All Google, all the time, everywhere

We all use Google. Well, maybe not Bill Gates, but that's about it. Now, Google is hoping to become an even bigger part of our everyday lives.

The key to this is Google's three new search features: real-time search, location-based service and augmented reality.

Think about it: Google has primarily been about computer-based search. You sit at your PC and find what you want on the Web. But if you put those three new features together, where do they shine the best? On mobile devices. With Google's Android powering phones and Chrome OS on netbooks, I see the company making a preemptive strike to take over mobile computing.

Real-time search will clearly be useful for anyone who wants to know what's happening right now, but I couldn't help noticing that one example Google gave when it announced the new functionality was that beyond just helping you find out where you could get an H1N1 flu shot, it could also show you how long the lines were. In other words, it's a perfect mobile application.

Many of the real-time updates will be coming from social networking sites. Facebook, MySpace, FriendFeed, Jaiku, Twitter and are all on board. But wouldn't it be handy to know where your friends are when you're out on the town?

Of course, it helps to know where you are as well. That's where LBS ( location-based service ) comes in. Today, LBS tends to rely on a mobile device's GPS and compass. Higher-end devices have both, and others will have them soon. With this mapping information, your Google-enabled smartphone not only can tell you where your friend is, based on her real-time social network update; it can also say where you are in relation to her.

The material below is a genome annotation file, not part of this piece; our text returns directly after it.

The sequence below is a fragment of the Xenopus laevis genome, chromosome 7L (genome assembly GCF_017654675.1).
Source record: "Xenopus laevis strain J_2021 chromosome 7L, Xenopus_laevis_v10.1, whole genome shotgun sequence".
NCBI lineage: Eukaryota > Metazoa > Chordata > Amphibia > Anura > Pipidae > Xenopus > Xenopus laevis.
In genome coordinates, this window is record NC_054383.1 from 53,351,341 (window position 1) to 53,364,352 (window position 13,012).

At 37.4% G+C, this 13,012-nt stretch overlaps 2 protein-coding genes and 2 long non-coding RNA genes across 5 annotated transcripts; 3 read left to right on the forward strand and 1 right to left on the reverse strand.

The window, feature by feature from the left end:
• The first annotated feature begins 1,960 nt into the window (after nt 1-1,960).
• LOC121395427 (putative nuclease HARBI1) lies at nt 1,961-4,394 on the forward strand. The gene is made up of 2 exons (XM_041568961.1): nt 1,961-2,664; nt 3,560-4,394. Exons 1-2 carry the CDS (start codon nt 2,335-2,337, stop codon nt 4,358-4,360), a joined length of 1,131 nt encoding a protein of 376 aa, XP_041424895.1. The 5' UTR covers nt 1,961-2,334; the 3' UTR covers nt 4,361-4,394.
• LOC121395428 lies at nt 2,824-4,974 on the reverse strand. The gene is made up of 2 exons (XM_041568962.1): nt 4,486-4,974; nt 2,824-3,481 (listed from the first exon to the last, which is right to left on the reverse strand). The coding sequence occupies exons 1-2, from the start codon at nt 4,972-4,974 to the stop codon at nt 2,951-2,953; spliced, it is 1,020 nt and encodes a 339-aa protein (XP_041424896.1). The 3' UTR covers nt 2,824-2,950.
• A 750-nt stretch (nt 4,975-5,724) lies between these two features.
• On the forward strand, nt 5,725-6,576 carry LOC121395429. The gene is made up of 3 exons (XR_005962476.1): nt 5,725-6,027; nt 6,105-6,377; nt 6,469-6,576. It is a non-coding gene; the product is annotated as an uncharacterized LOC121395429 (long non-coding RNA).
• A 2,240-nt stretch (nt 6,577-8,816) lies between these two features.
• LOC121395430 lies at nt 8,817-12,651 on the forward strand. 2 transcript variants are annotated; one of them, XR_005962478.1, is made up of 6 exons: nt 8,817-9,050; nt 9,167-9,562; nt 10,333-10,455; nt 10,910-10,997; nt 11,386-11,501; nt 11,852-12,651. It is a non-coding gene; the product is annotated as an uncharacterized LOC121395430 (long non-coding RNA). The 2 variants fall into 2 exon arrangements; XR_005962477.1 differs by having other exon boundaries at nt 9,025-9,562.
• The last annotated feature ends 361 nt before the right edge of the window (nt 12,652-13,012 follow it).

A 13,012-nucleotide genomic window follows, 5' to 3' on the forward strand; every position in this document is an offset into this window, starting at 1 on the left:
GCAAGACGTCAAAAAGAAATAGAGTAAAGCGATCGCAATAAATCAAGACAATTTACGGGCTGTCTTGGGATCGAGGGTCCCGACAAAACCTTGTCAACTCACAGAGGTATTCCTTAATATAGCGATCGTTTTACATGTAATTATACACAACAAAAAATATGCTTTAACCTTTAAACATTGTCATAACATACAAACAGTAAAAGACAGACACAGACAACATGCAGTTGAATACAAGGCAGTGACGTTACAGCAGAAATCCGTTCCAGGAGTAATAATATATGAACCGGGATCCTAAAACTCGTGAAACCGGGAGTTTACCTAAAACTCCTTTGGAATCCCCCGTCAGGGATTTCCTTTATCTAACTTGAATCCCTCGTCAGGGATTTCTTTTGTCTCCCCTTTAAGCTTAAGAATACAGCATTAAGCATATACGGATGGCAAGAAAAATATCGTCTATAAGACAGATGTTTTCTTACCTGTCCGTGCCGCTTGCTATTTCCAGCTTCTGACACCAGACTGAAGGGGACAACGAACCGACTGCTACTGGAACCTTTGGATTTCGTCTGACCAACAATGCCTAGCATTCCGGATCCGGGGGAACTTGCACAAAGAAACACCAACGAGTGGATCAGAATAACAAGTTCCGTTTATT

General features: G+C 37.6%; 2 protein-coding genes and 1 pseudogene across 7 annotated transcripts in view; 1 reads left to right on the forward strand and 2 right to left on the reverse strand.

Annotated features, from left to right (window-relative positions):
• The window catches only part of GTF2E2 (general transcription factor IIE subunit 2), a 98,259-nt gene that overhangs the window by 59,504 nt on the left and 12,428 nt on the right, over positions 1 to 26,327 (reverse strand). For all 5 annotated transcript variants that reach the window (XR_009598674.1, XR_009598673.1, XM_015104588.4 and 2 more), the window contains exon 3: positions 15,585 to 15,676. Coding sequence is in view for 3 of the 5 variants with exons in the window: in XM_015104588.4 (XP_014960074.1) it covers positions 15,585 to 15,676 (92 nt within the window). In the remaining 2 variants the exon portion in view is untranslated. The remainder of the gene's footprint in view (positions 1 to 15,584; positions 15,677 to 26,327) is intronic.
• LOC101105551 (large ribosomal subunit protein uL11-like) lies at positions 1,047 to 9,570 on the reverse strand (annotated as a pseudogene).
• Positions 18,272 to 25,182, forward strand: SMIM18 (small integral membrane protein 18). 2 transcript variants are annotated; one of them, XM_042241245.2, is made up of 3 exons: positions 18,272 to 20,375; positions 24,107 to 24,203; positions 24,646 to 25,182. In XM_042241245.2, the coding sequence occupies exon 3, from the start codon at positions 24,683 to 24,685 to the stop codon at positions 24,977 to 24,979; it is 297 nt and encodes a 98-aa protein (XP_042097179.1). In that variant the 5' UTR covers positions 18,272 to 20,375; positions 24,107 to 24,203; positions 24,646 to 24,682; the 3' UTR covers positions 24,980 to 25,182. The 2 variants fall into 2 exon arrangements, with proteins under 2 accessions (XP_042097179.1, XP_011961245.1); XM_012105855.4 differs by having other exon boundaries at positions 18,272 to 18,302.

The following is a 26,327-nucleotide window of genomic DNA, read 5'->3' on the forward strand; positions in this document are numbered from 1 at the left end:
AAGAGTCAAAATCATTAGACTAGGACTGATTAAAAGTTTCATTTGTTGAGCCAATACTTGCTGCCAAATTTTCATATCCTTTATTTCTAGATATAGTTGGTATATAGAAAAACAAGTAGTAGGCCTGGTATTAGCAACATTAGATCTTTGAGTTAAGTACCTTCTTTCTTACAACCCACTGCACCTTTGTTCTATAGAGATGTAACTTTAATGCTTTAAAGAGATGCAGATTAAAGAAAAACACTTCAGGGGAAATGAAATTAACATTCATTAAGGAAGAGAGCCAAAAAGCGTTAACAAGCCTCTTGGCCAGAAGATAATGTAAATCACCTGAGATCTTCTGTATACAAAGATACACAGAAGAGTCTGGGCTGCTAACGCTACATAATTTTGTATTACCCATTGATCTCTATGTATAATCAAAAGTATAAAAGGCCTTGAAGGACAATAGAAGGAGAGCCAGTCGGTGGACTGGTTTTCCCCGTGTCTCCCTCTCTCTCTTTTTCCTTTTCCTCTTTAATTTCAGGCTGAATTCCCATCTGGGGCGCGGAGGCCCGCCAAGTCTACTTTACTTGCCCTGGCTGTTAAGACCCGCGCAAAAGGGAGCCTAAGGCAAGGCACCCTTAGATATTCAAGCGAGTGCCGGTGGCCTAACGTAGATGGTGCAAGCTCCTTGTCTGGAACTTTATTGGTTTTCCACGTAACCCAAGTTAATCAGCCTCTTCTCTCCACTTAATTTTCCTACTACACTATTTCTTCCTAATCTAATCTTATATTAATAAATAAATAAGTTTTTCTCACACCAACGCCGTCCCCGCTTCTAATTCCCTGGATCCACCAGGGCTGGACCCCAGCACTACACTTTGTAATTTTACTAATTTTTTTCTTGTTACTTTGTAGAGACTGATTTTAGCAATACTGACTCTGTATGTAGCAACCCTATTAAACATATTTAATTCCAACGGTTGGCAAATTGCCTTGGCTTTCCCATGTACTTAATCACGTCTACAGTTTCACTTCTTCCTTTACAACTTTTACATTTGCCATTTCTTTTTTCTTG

Let's take it a step further. Say you don't recognize where you are. No big deal; with your mobile device's camera, Google Goggles "looks" at your surroundings and tells you what's what. Oh, look, Google just displayed on your camera's viewer the name of the Chinese restaurant where your friend is as you passed the lens over it. Welcome to the world of AR (augmented reality).

Chances are you don't know a lot about LBS and AR. You're going to. Google has decided they're ready for prime time, and it's putting its considerable resources behind them.

Some apps from other companies already make use of the LBS/AR combination. These include the Layar Reality Browser and Mobilizy's Wikitude. Just like Google, both use a Web browser metaphor to present information to you. For example, with Layar, you can take a Beatles-oriented guided tour of London's Abbey Road using your mobile phone.

To this kind of functionality, Google can add its real-time social networking information. So if you were touring my hometown of Asheville, N.C., you could not only view information about the Biltmore house on Wikipedia, but you could also find out what your friends had to say about the place after their visit a week earlier.

Getting the idea? When you put it all together — high-speed 3G/4G/WiMax mobile devices with LBS, AR and real-time, personal news — we're talking about an entirely new computer experience.

I don't know where it's all going. All I know is that Google's smart-search-enabled mobile devices will change the way we see computing in ways unmatched since the Web changed everything in the early '90s.

Oh, yes, I also know that back then, Bill Gates didn't see the Internet as being all that important. It took about two years for Microsoft to realize that the Web had changed everything. If Microsoft and other companies don't follow Google quickly, they may not have two years to recover. We're in for some interesting times, my friends.

Steven J. Vaughan-Nichols has been writing about technology and the business of technology since CP/M-80 was cutting-edge and 300bit/sec. was a fast Internet connection — and we liked it! He can be reached at

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Steven J. Vaughan-Nichols

Steven J. Vaughan-Nichols

Computerworld (US)
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